If I were ever to write a book about East Chop people, the title would be a slam dunk. I would call the book Networking. I have never known a place with so many people with useful information.

It was with this in mind that I went to see Rick Hazelton earlier this spring. I was concerned about two grandsons who are avid football players. With all the recent media hype about football-related head injuries, I wanted to be reassured they were not being subjected to undue risk.

Rick’s credentials on this subject are legendary. He excelled as a football player both in high school and at Marietta College. He also amassed impressive records coaching football on both the high school and college levels. He recently retired as department chair and director of athletics at Trinity College following a distinguished career that spanned 28 years in both positions.

What impressed me most about our conversation was his balanced view on this issue. “Yes, your concerns about your grandsons playing football are well-founded. Head injuries are a worrisome problem. They are also a problem for other helmeted sports like ice hockey and lacrosse. Heading the ball in soccer can be dangerous, especially for young kids.

“But getting back to football, I would prefer that young kids learn the game by playing flag football first. They don’t need to be all suited up. Flag football minimizes contact. I also think we need to do a better job coaching kids. Kids need to be taught to block and tackle with their shoulder and not their head.

“One thing I need to point out to you is that this is not a new problem. President Theodore Roosevelt led a crusade in 1905 to outlaw the flying wedge because it was excessively violent and because it had led to several deaths that year. We also need to keep in mind that we allow 16 year olds to drive a car. They frequently have a cell phone in one hand while they’re doing it.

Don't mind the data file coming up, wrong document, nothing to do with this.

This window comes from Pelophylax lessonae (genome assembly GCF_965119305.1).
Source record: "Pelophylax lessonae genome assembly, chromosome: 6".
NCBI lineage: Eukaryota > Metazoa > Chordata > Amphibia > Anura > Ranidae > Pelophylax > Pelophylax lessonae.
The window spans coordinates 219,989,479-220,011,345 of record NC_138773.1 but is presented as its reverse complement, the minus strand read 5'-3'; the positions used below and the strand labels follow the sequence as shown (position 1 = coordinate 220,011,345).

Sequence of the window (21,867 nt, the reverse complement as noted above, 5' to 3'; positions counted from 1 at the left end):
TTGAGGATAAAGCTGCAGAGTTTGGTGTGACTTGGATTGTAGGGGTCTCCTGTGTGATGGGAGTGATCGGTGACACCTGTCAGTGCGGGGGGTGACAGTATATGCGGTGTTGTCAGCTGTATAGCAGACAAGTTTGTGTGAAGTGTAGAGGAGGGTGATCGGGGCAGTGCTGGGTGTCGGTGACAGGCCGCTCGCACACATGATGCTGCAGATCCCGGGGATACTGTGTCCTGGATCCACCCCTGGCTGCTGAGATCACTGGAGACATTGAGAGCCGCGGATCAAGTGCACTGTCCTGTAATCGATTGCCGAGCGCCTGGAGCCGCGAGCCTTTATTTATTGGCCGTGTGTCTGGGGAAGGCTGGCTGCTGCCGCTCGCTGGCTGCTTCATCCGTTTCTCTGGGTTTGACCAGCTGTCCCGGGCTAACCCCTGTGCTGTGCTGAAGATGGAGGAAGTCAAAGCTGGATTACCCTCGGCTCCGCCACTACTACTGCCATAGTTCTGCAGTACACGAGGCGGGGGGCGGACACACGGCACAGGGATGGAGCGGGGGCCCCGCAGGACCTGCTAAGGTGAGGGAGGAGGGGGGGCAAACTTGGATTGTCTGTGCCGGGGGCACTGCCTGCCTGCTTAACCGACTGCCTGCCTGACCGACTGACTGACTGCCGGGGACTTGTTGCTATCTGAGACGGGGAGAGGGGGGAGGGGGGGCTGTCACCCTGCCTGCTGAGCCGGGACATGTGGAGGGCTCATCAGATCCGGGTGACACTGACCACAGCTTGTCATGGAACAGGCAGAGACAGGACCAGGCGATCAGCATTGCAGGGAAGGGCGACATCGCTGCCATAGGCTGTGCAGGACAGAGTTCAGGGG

“There is risk associated with playing football. There’s no denying it. So you make a choice. That’s what life is all about­ — making choices and taking risks. All I can say is that football gave me many gifts, and I think the same will be true for your grandsons, as well.”

A gift we all have been given is the East Chop Association. The association held its July meeting at the Beach Club on Saturday, July 21.

Rob Hammett, parks co-chairman with Steve Durkee, reported on the extensive work that was done on several parks this winter. He asked association members to put in writing their requests for tree trimming on park land to either him or Steve.

President Craig Dripps reported that progress was being made on two erosion problems along East Chop Drive. At the west end of Beach Road, just before the turn up to New York avenue, there is a study in progress to fix the beach erosion problem alongside the road. The preliminary idea for the fix is to bury metal tubes filled with stone along the road which will act as pilings. Cobblestones would be placed on top of the tubes, which would then be overlaid with soil and vegetation.

With regard to the bluff erosion problem, funds have been received to create a plan to stabilize it. Current thinking on the best approach to deal with this problem is to reduce the slope of the bluff and to fortify the base along the water with a concrete slab. I will keep you informed through this column on how the solutions to our two erosion problems proceed.